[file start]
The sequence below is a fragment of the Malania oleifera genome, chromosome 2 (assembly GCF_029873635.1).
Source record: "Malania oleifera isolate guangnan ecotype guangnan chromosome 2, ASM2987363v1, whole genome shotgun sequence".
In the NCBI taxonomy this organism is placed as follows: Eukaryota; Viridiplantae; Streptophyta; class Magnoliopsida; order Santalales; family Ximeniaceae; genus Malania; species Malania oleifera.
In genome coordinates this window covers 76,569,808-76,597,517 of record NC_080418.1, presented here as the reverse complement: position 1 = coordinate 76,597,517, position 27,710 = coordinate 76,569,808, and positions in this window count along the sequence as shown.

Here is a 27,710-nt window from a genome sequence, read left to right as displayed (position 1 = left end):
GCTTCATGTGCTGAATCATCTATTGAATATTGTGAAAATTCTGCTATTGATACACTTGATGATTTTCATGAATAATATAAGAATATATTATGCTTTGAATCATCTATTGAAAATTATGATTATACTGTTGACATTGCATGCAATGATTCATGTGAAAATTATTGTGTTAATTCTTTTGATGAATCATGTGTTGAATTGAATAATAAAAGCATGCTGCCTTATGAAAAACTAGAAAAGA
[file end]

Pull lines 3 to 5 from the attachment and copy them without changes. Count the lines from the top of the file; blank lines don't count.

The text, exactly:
In the NCBI taxonomy this organism is placed as follows: Eukaryota; Viridiplantae; Streptophyta; class Magnoliopsida; order Santalales; family Ximeniaceae; genus Malania; species Malania oleifera.
In genome coordinates this window covers 76,569,808-76,597,517 of record NC_080418.1, presented here as the reverse complement: position 1 = coordinate 76,597,517, position 27,710 = coordinate 76,569,808, and positions in this window count along the sequence as shown.

Here is a 27,710-nt window from a genome sequence, read left to right as displayed (position 1 = left end):